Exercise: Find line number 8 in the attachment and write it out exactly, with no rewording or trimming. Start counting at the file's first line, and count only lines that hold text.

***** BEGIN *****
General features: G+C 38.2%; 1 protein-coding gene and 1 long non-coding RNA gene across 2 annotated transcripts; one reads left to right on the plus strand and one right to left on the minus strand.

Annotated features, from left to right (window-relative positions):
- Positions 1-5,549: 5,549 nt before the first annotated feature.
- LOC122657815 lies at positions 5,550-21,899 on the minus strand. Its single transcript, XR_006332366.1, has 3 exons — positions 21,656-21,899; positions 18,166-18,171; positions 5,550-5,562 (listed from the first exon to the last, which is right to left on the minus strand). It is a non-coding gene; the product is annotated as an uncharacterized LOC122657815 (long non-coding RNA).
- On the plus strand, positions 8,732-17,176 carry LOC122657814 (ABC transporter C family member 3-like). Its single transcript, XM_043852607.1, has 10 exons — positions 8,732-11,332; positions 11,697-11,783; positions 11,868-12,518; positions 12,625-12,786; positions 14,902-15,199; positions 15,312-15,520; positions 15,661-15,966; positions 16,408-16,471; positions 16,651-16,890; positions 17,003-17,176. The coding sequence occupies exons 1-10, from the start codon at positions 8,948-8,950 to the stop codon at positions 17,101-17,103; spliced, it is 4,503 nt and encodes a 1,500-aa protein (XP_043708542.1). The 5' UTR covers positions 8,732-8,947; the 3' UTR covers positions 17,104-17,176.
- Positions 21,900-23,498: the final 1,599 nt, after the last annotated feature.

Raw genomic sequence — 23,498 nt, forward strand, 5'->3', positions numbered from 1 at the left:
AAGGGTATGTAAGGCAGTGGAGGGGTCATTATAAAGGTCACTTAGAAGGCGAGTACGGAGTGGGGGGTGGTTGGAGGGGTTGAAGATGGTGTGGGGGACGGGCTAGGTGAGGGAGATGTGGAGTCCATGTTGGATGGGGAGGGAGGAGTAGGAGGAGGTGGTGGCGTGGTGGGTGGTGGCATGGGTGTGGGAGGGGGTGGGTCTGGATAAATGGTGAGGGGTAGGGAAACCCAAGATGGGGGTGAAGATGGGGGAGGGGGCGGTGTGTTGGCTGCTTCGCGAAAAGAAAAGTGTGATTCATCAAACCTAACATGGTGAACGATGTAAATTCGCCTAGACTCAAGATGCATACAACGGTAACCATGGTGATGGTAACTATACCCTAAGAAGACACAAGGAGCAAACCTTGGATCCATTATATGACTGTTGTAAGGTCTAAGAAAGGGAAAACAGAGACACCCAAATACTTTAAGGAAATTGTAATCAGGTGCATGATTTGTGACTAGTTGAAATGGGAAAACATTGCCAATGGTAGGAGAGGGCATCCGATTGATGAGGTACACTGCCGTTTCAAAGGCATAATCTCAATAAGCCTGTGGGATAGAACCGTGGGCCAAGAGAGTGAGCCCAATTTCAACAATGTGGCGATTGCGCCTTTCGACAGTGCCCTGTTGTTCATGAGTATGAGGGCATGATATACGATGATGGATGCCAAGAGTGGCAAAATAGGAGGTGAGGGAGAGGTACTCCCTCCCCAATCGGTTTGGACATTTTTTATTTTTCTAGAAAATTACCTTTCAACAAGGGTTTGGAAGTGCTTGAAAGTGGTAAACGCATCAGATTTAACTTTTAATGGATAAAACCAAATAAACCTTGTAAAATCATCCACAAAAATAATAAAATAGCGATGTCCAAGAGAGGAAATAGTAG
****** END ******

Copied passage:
AAGGGTATGTAAGGCAGTGGAGGGGTCATTATAAAGGTCACTTAGAAGGCGAGTACGGAGTGGGGGGTGGTTGGAGGGGTTGAAGATGGTGTGGGGGACGGGCTAGGTGAGGGAGATGTGGAGTCCATGTTGGATGGGGAGGGAGGAGTAGGAGGAGGTGGTGGCGTGGTGGGTGGTGGCATGGGTGTGGGAGGGGGTGGGTCTGGATAAATGGTGAGGGGTAGGGAAACCCAAGATGGGGGTGAAGATGGGGGAGGGGGCGGTGTGTTGGCTGCTTCGCGAAAAGAAAAGTGTGATTCATCAAACCTAACATGGTGAACGATGTAAATTCGCCTAGACTCAAGATGCATACAACGGTAACCATGGTGATGGTAACTATACCCTAAGAAGACACAAGGAGCAAACCTTGGATCCATTATATGACTGTTGTAAGGTCTAAGAAAGGGAAAACAGAGACACCCAAATACTTTAAGGAAATTGTAATCAGGTGCATGATTTGTGACTAGTTGAAATGGGAAAACATTGCCAATGGTAGGAGAGGGCATCCGATTGATGAGGTACACTGCCGTTTCAAAGGCATAATCTCAATAAGCCTGTGGGATAGAACCGTGGGCCAAGAGAGTGAGCCCAATTTCAACAATGTGGCGATTGCGCCTTTCGACAGTGCCCTGTTGTTCATGAGTATGAGGGCATGATATACGATGATGGATGCCAAGAGTGGCAAAATAGGAGGTGAGGGAGAGGTACTCCCTCCCCAATCGGTTTGGACATTTTTTATTTTTCTAGAAAATTACCTTTCAACAAGGGTTTGGAAGTGCTTGAAAGTGGTAAACGCATCAGATTTAACTTTTAATGGATAAAACCAAATAAACCTTGTAAAATCATCCACAAAAATAATAAAATAGCGATGTCCAAGAGAGGAAATAGTAG